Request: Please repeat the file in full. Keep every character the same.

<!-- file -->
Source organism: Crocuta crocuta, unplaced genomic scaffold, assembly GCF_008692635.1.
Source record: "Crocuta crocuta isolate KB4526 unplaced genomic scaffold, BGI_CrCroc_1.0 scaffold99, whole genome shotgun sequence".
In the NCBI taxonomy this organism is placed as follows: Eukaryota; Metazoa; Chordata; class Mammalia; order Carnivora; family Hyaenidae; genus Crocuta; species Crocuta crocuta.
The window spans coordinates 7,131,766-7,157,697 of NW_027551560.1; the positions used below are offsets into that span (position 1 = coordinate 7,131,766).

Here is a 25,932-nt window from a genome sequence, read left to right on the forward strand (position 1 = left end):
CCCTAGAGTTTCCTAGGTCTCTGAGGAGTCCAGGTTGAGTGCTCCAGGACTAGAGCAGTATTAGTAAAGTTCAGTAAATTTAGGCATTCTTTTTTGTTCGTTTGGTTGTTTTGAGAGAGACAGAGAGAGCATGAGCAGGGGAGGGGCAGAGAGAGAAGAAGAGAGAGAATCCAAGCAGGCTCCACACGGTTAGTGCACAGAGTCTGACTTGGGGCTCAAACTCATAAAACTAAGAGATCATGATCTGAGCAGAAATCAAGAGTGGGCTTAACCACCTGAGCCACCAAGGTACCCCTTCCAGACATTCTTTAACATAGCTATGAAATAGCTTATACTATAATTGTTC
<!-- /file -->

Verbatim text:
Source organism: Crocuta crocuta, unplaced genomic scaffold, assembly GCF_008692635.1.
Source record: "Crocuta crocuta isolate KB4526 unplaced genomic scaffold, BGI_CrCroc_1.0 scaffold99, whole genome shotgun sequence".
In the NCBI taxonomy this organism is placed as follows: Eukaryota; Metazoa; Chordata; class Mammalia; order Carnivora; family Hyaenidae; genus Crocuta; species Crocuta crocuta.
The window spans coordinates 7,131,766-7,157,697 of NW_027551560.1; the positions used below are offsets into that span (position 1 = coordinate 7,131,766).

Here is a 25,932-nt window from a genome sequence, read left to right on the forward strand (position 1 = left end):
CCCTAGAGTTTCCTAGGTCTCTGAGGAGTCCAGGTTGAGTGCTCCAGGACTAGAGCAGTATTAGTAAAGTTCAGTAAATTTAGGCATTCTTTTTTGTTCGTTTGGTTGTTTTGAGAGAGACAGAGAGAGCATGAGCAGGGGAGGGGCAGAGAGAGAAGAAGAGAGAGAATCCAAGCAGGCTCCACACGGTTAGTGCACAGAGTCTGACTTGGGGCTCAAACTCATAAAACTAAGAGATCATGATCTGAGCAGAAATCAAGAGTGGGCTTAACCACCTGAGCCACCAAGGTACCCCTTCCAGACATTCTTTAACATAGCTATGAAATAGCTTATACTATAATTGTTC